A Pound of Flesh or Just Proxy? Using Twin Differences to Estimate the Effect of Birth Weight on Life Chances

39 Pages Posted: 25 Aug 2003 Last revised: 4 Nov 2010

See all articles by Dalton Conley

Dalton Conley

New York University (NYU) - Department of Sociology; National Bureau of Economic Research (NBER)

Kate Strully

New York University (NYU) - Department of Sociology

Neil G. Bennett

CUNY Institute for Demographic Research; National Center for Childhood Poverty; National Bureau of Economic Research (NBER)

Date Written: August 2003

Abstract

Recent research into the implications of low birth weight may be plagued by unobserved variable bias. It is unclear whether the later-life consequences found to be associated with low birth weight are a true effect of poundage' at birth, or whether this association results from underlying factors related to birth weight such as genetics, gestational age, pregnancy-related behavior, or prenatal environment. In this study, we employ twin comparisons to rule out such unobserved factors and to isolate more precise effects of birth weight on infant mortality. Using data from the 1995-1997 Matched Multiple Birth Database and deducing zygosity based on the sex ratio of twin births, we examine the effects of birth weight for both fraternal and identical twins on both neonatal and post-neonatal mortality. Results suggest that in the neonatal period, low birth weight may partially be acting as a proxy for underlying genetic conditions, but in the post-neonatal period birth weight per se increases the risk of mortality. Thus, it appears that after an initial weeding-out' period in which the more severe ailments associated with genetics may be behind birth weight effects, poundage' itself has a significant impact on life chances net of genes and other pregnancy-specific health or social conditions.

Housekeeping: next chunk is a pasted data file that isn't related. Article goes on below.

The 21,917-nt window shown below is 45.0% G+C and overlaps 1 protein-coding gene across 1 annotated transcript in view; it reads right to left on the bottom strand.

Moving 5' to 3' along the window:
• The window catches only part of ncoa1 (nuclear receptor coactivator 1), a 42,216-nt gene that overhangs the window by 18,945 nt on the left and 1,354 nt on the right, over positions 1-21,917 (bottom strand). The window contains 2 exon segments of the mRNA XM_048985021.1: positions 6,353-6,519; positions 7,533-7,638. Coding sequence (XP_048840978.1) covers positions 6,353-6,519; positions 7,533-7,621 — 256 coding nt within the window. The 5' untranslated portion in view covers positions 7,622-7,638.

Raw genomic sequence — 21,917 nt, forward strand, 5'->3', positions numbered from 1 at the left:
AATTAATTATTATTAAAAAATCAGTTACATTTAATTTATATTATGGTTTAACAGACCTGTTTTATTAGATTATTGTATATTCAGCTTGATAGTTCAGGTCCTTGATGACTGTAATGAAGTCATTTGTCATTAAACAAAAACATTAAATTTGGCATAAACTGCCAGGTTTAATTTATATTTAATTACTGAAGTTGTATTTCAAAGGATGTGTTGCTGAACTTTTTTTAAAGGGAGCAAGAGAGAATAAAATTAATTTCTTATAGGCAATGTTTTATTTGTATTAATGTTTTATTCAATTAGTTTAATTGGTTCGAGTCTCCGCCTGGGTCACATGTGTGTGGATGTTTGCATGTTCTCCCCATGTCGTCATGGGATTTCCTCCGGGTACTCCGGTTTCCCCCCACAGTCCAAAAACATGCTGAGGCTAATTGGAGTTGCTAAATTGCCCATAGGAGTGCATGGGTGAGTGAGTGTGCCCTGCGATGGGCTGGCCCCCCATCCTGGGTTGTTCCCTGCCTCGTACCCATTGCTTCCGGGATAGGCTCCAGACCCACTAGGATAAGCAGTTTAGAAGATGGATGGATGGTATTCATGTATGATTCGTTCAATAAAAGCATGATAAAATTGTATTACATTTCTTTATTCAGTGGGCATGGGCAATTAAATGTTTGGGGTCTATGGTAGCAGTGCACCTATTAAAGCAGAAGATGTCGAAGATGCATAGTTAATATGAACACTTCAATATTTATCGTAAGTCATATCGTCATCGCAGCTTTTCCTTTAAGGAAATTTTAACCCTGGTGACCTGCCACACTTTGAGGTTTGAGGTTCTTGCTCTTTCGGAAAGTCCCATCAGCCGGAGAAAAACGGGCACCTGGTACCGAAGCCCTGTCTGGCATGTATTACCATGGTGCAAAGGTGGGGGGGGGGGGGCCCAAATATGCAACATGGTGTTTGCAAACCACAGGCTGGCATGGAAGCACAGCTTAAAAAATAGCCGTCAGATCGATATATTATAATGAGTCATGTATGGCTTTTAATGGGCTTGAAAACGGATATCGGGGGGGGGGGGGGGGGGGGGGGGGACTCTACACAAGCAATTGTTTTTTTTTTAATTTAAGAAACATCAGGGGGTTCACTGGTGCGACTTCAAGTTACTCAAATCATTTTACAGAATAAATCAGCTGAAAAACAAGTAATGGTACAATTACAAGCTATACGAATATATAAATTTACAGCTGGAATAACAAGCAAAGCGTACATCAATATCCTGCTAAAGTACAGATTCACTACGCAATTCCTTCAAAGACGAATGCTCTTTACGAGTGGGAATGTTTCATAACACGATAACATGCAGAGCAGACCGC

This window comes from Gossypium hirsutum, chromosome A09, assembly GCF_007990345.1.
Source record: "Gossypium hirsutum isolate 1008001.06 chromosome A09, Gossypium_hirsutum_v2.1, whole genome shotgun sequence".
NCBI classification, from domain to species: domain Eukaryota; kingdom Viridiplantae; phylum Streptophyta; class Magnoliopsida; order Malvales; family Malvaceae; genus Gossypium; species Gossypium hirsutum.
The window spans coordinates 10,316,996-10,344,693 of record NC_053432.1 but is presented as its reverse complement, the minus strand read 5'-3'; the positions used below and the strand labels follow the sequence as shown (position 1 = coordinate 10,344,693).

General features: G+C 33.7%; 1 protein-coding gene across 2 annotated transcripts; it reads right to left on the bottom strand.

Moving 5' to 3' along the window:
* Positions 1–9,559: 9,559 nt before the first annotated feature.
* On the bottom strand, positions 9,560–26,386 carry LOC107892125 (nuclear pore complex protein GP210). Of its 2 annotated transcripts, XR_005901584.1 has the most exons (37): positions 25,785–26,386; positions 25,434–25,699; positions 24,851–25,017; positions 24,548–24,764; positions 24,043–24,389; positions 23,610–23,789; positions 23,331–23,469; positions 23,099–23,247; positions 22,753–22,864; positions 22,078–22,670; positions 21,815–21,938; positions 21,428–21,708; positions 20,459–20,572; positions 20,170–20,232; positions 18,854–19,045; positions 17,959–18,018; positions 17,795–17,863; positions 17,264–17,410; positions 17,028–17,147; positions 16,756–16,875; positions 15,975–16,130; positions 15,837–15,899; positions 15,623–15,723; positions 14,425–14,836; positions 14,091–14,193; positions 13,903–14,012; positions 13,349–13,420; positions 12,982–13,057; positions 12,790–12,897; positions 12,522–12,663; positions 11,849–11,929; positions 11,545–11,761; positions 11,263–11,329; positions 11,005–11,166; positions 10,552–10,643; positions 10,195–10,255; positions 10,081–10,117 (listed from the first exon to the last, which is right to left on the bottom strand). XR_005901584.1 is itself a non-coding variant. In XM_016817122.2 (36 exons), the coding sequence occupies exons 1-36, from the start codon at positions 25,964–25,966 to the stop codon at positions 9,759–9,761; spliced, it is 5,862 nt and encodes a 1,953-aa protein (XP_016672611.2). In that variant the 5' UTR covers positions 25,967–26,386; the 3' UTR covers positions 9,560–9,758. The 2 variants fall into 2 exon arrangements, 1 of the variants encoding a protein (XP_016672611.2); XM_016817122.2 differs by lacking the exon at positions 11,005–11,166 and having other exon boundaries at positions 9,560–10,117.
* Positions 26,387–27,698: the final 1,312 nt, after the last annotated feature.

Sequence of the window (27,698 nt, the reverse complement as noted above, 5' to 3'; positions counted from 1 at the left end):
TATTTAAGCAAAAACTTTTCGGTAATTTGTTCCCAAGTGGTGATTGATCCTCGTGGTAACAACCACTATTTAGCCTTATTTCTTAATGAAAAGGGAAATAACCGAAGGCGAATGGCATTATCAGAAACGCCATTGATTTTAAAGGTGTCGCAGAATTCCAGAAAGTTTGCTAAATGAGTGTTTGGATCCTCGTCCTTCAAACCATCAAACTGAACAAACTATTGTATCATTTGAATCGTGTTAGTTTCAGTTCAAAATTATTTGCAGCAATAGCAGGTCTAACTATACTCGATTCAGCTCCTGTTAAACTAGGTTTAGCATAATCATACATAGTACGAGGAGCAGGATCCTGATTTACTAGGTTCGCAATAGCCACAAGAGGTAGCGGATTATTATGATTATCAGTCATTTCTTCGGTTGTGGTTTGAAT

Suggested Citation

Conley, Dalton and Strully, Kate and Bennett, Neil G., A Pound of Flesh or Just Proxy? Using Twin Differences to Estimate the Effect of Birth Weight on Life Chances (August 2003). NBER Working Paper No. w9901. Available at SSRN: https://ssrn.com/abstract=435463

Dalton Conley (Contact Author)

New York University (NYU) - Department of Sociology ( email )

New York, NY 10012
United States

National Bureau of Economic Research (NBER)

1050 Massachusetts Avenue
Cambridge, MA 02138
United States

Kate Strully

New York University (NYU) - Department of Sociology

New York, NY 10012
United States

Neil G. Bennett

CUNY Institute for Demographic Research ( email )

Box D-901
One Bernard Baruch Way
New York, NY 10010
United States
6466606779 (Phone)

National Center for Childhood Poverty

The Joseph L. Mailman School of Public Health
Columbia University 154 Haven Ave.
New York, NY 10032
United States

National Bureau of Economic Research (NBER)

1050 Massachusetts Avenue
Cambridge, MA 02138
United States

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